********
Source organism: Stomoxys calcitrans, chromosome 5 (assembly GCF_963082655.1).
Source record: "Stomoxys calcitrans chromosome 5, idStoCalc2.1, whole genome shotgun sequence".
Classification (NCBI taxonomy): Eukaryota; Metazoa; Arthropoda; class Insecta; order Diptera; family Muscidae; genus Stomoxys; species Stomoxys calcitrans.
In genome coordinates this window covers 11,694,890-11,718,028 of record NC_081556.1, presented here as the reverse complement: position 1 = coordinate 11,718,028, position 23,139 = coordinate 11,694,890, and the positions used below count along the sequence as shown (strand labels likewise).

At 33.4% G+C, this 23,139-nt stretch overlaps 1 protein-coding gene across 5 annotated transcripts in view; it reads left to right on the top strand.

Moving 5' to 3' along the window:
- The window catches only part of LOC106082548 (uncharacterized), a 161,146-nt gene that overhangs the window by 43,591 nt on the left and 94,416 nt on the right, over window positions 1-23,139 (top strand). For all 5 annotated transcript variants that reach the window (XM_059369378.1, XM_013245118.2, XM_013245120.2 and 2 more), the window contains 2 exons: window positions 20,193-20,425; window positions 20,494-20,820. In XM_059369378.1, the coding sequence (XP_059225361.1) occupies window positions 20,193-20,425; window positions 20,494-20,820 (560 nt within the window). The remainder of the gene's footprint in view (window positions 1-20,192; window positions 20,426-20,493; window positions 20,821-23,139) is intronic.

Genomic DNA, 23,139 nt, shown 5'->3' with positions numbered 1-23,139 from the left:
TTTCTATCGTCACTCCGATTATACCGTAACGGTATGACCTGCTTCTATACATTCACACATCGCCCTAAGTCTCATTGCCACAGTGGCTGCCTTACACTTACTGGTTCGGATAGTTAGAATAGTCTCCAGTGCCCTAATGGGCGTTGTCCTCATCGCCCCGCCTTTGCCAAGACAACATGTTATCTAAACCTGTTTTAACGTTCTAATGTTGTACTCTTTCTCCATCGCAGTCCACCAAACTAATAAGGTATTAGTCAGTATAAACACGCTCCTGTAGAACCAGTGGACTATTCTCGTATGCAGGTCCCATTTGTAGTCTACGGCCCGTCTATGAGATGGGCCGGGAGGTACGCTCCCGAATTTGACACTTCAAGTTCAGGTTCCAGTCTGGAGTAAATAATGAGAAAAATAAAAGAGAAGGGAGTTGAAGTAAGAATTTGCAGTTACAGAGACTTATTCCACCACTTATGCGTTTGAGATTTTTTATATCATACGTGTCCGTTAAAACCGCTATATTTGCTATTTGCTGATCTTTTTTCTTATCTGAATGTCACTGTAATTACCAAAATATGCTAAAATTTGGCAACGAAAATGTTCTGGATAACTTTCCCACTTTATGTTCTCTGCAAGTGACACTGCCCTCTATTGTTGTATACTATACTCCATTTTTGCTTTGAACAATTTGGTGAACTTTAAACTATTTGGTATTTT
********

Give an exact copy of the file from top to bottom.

Source organism: Stomoxys calcitrans, chromosome 5 (assembly GCF_963082655.1).
Source record: "Stomoxys calcitrans chromosome 5, idStoCalc2.1, whole genome shotgun sequence".
Classification (NCBI taxonomy): Eukaryota; Metazoa; Arthropoda; class Insecta; order Diptera; family Muscidae; genus Stomoxys; species Stomoxys calcitrans.
In genome coordinates this window covers 11,694,890-11,718,028 of record NC_081556.1, presented here as the reverse complement: position 1 = coordinate 11,718,028, position 23,139 = coordinate 11,694,890, and the positions used below count along the sequence as shown (strand labels likewise).

At 33.4% G+C, this 23,139-nt stretch overlaps 1 protein-coding gene across 5 annotated transcripts in view; it reads left to right on the top strand.

Moving 5' to 3' along the window:
- The window catches only part of LOC106082548 (uncharacterized), a 161,146-nt gene that overhangs the window by 43,591 nt on the left and 94,416 nt on the right, over window positions 1-23,139 (top strand). For all 5 annotated transcript variants that reach the window (XM_059369378.1, XM_013245118.2, XM_013245120.2 and 2 more), the window contains 2 exons: window positions 20,193-20,425; window positions 20,494-20,820. In XM_059369378.1, the coding sequence (XP_059225361.1) occupies window positions 20,193-20,425; window positions 20,494-20,820 (560 nt within the window). The remainder of the gene's footprint in view (window positions 1-20,192; window positions 20,426-20,493; window positions 20,821-23,139) is intronic.

Genomic DNA, 23,139 nt, shown 5'->3' with positions numbered 1-23,139 from the left:
TTTCTATCGTCACTCCGATTATACCGTAACGGTATGACCTGCTTCTATACATTCACACATCGCCCTAAGTCTCATTGCCACAGTGGCTGCCTTACACTTACTGGTTCGGATAGTTAGAATAGTCTCCAGTGCCCTAATGGGCGTTGTCCTCATCGCCCCGCCTTTGCCAAGACAACATGTTATCTAAACCTGTTTTAACGTTCTAATGTTGTACTCTTTCTCCATCGCAGTCCACCAAACTAATAAGGTATTAGTCAGTATAAACACGCTCCTGTAGAACCAGTGGACTATTCTCGTATGCAGGTCCCATTTGTAGTCTACGGCCCGTCTATGAGATGGGCCGGGAGGTACGCTCCCGAATTTGACACTTCAAGTTCAGGTTCCAGTCTGGAGTAAATAATGAGAAAAATAAAAGAGAAGGGAGTTGAAGTAAGAATTTGCAGTTACAGAGACTTATTCCACCACTTATGCGTTTGAGATTTTTTATATCATACGTGTCCGTTAAAACCGCTATATTTGCTATTTGCTGATCTTTTTTCTTATCTGAATGTCACTGTAATTACCAAAATATGCTAAAATTTGGCAACGAAAATGTTCTGGATAACTTTCCCACTTTATGTTCTCTGCAAGTGACACTGCCCTCTATTGTTGTATACTATACTCCATTTTTGCTTTGAACAATTTGGTGAACTTTAAACTATTTGGTATTTT